Glenmorangie yesterday stood by its sponsorship of golf’s Open Championship despite this summer’s row over event organiser the Royal & Ancient allowing men-only clubs to host the tournament.
First Minister Alex Salmond refused to visit last month’s contest at Muirfield in East Lothian, where Glenmorangie was the “Spirit of the Open”.
A company spokesman said: “We are in the middle of a three-year partnership as the official ‘Spirit of the Open’. We look forward to continuing this successful sponsorship.”
The comments came as accounts filed at Companies House revealed that pre-tax profits at Glenmorangie rose to £13.1 million in 2012 from £10.8m in 2011, on the back of turnover increasing to £66.2m from £59.8m.
Writing in the directors’ report, company secretary Martha Fleming hailed the success of the Open sponsorship and a deal to bring on board golfers Sir Nick Faldo and Tony Jacklin as “ambassadors” to promote its Scotch.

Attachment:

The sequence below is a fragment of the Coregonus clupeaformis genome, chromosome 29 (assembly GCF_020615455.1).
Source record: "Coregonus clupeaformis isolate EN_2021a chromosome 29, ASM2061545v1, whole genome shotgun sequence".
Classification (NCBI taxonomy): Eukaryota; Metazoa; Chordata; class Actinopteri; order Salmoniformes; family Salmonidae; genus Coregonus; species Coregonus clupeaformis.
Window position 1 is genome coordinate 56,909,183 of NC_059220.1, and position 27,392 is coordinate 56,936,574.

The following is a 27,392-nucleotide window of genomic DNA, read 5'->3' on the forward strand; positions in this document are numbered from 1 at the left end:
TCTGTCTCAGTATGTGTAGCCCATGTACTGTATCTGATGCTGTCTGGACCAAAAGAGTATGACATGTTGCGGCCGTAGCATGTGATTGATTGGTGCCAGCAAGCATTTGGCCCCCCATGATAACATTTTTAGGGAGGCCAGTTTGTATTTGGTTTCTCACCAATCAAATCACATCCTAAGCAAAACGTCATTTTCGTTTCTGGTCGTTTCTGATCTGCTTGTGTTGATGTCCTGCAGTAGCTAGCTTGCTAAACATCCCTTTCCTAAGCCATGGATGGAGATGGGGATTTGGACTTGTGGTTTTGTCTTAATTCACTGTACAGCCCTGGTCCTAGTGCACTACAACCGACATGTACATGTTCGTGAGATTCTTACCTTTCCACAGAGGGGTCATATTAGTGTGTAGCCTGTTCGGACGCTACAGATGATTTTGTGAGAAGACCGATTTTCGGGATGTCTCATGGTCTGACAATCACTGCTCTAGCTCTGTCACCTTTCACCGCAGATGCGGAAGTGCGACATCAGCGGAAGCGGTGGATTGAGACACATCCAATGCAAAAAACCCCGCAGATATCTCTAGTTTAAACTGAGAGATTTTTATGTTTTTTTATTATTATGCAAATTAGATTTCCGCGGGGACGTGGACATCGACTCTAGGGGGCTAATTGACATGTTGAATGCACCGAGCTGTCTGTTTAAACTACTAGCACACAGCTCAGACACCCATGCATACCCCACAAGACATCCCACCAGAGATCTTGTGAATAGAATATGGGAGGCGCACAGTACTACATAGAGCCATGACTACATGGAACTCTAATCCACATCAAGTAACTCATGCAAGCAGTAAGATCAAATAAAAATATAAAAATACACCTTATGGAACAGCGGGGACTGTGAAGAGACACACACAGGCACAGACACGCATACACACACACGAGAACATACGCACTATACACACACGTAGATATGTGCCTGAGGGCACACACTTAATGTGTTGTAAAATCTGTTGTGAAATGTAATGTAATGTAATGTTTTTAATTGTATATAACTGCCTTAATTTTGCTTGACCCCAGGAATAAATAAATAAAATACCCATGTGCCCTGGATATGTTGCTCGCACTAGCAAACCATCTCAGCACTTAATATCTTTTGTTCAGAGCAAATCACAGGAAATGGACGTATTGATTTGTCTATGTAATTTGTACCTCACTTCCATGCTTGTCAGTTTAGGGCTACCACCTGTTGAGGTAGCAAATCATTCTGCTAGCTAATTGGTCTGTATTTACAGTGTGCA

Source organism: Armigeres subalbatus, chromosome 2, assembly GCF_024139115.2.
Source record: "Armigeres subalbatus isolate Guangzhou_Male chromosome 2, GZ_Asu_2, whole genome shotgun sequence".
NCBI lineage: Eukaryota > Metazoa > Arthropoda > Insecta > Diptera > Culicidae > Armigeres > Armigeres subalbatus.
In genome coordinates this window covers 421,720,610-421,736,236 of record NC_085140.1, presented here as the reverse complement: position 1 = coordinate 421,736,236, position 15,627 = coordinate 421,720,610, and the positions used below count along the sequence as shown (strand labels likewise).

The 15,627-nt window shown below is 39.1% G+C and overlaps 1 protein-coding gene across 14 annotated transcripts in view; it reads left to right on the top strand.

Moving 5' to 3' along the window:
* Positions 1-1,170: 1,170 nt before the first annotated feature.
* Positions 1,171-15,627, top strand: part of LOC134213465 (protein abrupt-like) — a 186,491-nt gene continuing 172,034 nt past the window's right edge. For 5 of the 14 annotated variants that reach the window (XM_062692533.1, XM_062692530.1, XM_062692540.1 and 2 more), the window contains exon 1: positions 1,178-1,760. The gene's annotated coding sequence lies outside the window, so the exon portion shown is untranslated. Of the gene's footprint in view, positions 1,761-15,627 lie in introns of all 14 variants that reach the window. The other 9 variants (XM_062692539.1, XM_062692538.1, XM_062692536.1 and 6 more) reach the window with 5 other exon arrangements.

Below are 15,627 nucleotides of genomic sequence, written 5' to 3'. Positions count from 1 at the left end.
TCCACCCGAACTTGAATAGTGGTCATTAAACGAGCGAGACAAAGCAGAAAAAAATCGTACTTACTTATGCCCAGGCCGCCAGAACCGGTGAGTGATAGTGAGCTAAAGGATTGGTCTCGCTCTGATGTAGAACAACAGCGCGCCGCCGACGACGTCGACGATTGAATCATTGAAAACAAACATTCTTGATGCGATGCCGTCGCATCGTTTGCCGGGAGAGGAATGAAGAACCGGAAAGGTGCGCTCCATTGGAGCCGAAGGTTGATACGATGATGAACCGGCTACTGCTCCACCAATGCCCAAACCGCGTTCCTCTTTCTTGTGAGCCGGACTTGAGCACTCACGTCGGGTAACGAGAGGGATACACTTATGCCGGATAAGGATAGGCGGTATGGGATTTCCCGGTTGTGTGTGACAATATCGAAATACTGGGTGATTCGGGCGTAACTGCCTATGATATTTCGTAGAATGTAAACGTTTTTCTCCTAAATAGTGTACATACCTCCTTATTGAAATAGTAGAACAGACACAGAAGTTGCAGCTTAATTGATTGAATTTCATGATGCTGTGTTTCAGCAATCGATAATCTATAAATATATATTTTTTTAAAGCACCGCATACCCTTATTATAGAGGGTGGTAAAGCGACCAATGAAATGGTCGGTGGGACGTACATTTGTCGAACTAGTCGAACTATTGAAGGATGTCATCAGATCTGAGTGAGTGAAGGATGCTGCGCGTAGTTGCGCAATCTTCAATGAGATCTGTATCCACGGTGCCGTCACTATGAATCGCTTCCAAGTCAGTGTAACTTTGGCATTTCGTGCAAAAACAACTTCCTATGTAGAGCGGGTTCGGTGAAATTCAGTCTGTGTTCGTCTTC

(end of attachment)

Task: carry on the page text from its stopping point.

The Edinburgh-based firm, which was taken over by French luxury goods giant Louis Vuitton Moët Hennessy (LVMH) in 2005, said the marketing drive had been particularly successful in Asia and the United States.
Both Glenmorangie and sister brand Ardbeg benefited from the launch of further limited edition bottlings.
The company grew its headcount to 214 from 198, but refused to explain why the remuneration package for its highest-paid director had dropped to just £406,000 from £1.7m. Paul Skipworth replaced Paul Neep as president and managing director in 2011.